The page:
The GOP managed to keep a slim hold of their majority on the board with 15 seats versus 14 Democratic seats. The Republicans previously held 15 seats with one Independent seat and 13 Democratic seats.
With a nearly equal number of Democrats and Republicans, the board has made bipartisan achievements over the past two years, County Board Chairman Kurt Prenzler said.
“Our significant accomplishment was that a lot of our accomplishments have been bipartisan,” Prenzler said.
Reducing the county levy, approving money for a jail renovation project and promoting job growth in the American Bottoms are among those achievements, the chairman said.
Republicans still remained popular in most of their districts. Republican board member Dalton Gray kept hold of his seat in District 11 with 63 percent of the vote. Gray was appointed in May after Republican Brad Maxwell vacated the seat to take a job leading the U.S. Marshals Service in Southern Illinois.
Democrats also gained a seat when Robert Pollard, formerly an Independent, ran uncontested as a Democrat in Tuesday’s elections.
The Independent party still had a chance to win in the race between Susan Presswood, an Independent from Granite City, and Chris Hankins, a Democrat from Pontoon Beach. But Hankins, who was nominated after the unexpected death of incumbent Democrat Helen Hawkins, won the seat with 60 percent of the vote.
In a change for the mostly Democratic Granite City area, longtime Democratic board member Arthur Asadorian lost his seat to Republican newcomer John “Eric” Foster.
Republican incumbents Mick Madison, Raymond Wesley, Tom McRae, Clint Jones and Chrissy Dutton all held onto their seats in contested elections.
Dutton spearheaded an effort to eliminate the Recorder of Deeds position and merge the Recorder’s office with the County Clerk’s office, an effort that was successful in the polls Tuesday with 64 percent of voters casting their ballots in favor of the measure. Eliminating Recorder Amy Meyer’s salary could save the county at least $100,000.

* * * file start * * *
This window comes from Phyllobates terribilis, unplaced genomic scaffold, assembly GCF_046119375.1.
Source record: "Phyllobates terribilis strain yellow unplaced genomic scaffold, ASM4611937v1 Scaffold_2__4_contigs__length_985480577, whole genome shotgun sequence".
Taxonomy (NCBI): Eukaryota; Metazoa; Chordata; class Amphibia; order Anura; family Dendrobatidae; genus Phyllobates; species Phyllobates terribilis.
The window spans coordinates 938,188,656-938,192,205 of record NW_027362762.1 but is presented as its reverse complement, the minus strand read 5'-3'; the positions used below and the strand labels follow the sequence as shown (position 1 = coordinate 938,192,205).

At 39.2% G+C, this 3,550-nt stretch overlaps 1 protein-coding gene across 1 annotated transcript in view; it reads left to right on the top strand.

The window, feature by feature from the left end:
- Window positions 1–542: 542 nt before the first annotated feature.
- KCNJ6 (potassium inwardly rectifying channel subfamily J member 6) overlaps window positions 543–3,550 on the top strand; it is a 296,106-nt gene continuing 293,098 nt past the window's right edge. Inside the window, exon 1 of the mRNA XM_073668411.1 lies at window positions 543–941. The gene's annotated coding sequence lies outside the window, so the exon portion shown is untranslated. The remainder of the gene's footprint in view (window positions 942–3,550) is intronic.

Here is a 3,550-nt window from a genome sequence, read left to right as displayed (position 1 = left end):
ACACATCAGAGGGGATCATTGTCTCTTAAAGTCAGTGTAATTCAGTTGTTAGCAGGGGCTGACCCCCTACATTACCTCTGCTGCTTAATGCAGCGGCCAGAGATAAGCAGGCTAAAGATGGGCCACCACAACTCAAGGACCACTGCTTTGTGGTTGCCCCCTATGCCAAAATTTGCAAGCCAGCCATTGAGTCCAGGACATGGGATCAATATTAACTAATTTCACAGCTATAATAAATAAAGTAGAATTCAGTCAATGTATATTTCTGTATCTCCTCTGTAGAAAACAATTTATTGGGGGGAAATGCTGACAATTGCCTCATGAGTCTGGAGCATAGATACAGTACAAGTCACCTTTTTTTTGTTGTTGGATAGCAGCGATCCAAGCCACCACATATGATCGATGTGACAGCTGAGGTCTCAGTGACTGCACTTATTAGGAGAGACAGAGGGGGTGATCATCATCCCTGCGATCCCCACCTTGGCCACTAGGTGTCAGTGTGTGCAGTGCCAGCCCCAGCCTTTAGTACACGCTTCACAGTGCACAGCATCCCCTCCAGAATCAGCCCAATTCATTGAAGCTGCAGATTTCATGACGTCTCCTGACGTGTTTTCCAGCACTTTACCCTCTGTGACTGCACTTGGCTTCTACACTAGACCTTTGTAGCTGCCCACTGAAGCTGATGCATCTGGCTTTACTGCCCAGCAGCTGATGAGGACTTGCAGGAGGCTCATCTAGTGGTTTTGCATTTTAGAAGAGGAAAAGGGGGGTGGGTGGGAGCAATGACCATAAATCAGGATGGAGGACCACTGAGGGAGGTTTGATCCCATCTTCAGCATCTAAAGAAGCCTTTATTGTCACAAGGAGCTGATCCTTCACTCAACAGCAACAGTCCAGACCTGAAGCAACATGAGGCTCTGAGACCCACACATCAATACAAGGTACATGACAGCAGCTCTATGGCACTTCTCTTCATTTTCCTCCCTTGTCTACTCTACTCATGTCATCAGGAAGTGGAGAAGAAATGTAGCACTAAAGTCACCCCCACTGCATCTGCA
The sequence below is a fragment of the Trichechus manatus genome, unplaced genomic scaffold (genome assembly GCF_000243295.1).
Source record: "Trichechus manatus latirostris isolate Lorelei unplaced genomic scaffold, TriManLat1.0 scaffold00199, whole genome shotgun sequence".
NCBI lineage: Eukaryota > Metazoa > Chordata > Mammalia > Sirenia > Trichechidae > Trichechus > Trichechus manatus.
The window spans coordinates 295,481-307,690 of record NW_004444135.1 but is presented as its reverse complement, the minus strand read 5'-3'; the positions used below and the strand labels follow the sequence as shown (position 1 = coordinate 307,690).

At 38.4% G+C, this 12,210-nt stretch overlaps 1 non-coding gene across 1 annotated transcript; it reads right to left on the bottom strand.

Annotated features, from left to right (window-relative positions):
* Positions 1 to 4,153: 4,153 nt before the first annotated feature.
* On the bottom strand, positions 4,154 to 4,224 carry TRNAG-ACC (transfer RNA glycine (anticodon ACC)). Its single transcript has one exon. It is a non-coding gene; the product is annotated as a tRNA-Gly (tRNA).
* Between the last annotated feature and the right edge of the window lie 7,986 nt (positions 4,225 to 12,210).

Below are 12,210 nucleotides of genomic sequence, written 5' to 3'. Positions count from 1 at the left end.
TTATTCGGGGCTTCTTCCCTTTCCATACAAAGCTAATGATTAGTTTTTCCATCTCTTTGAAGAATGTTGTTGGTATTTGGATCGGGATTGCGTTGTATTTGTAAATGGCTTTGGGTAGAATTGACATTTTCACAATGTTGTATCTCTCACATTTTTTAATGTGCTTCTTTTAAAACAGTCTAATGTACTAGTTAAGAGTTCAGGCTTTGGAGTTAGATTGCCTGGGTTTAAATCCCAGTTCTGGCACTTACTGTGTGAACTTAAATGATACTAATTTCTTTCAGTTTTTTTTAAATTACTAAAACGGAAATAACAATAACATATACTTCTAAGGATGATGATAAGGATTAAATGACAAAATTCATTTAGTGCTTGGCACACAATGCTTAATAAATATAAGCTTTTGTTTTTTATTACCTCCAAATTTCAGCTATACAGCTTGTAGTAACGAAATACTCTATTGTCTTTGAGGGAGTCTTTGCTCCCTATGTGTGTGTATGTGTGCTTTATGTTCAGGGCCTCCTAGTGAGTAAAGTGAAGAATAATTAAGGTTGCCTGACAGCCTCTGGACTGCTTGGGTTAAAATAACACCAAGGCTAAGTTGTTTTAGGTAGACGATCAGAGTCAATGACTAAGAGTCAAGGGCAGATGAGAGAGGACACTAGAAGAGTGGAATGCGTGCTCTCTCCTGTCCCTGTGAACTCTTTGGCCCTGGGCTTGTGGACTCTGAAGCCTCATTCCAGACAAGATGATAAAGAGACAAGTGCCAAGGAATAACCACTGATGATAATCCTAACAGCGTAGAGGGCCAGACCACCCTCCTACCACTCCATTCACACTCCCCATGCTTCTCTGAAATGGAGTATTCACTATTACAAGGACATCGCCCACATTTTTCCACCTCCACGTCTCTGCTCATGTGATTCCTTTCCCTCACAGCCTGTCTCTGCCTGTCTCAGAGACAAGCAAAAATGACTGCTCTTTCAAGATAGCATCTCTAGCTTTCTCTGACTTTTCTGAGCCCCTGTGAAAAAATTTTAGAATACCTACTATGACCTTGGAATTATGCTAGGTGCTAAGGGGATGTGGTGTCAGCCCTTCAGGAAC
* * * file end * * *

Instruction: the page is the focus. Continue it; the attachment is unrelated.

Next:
Dutton said passing the ballot measure was a bipartisan effort to the reduce the size of government.
“It passed through three bipartisan committees and then getting it to the full board, where it passed 21 to six,” Dutton said. “The board gave the power to the people to decide was important, and they did.”
Incumbent Democrats Bruce Malone and Elizabeth Dalton held onto their seats in contested elections.
Only one seat was up for grabs between Republican and Democratic candidates—the seat vacated by Collinsville Republican Lisa Ciampoli, who decided not to run again.
It was a mixed bag in countywide elections with incumbent Democratic County Clerk Debbie Ming-Mendoza defeating Stephen Adler with 53 percent of the vote. Republican incumbent Treasurer Chris Slusser kept his seat, too, with 55 percent of the vote.
Madison County trended slightly more Republican in the governor’s race, with 47 percent voting for Rauner and 45 percent voting for Pritzker. Kelly won a 51 percent majority in Madison County, but Republican 13th Congressional District incumbent Rodney Davis won 53 percent over his challenger in the county.